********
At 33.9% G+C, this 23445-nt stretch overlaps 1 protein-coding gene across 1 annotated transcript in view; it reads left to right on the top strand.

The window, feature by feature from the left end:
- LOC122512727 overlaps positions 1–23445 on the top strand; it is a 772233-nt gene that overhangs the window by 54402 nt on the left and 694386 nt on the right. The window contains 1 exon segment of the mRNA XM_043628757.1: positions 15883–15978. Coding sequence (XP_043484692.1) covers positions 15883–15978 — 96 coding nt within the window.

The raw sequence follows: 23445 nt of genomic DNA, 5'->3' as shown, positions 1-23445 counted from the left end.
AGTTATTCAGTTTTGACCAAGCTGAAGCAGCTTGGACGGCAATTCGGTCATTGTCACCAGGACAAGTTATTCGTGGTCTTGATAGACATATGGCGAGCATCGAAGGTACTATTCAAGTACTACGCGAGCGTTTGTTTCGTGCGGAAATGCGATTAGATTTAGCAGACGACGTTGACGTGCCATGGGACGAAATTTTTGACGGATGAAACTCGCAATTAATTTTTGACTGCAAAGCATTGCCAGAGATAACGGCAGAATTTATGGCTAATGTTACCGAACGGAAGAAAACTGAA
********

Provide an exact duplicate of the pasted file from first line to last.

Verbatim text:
At 33.9% G+C, this 23445-nt stretch overlaps 1 protein-coding gene across 1 annotated transcript in view; it reads left to right on the top strand.

The window, feature by feature from the left end:
- LOC122512727 overlaps positions 1–23445 on the top strand; it is a 772233-nt gene that overhangs the window by 54402 nt on the left and 694386 nt on the right. The window contains 1 exon segment of the mRNA XM_043628757.1: positions 15883–15978. Coding sequence (XP_043484692.1) covers positions 15883–15978 — 96 coding nt within the window.

The raw sequence follows: 23445 nt of genomic DNA, 5'->3' as shown, positions 1-23445 counted from the left end.
AGTTATTCAGTTTTGACCAAGCTGAAGCAGCTTGGACGGCAATTCGGTCATTGTCACCAGGACAAGTTATTCGTGGTCTTGATAGACATATGGCGAGCATCGAAGGTACTATTCAAGTACTACGCGAGCGTTTGTTTCGTGCGGAAATGCGATTAGATTTAGCAGACGACGTTGACGTGCCATGGGACGAAATTTTTGACGGATGAAACTCGCAATTAATTTTTGACTGCAAAGCATTGCCAGAGATAACGGCAGAATTTATGGCTAATGTTACCGAACGGAAGAAAACTGAA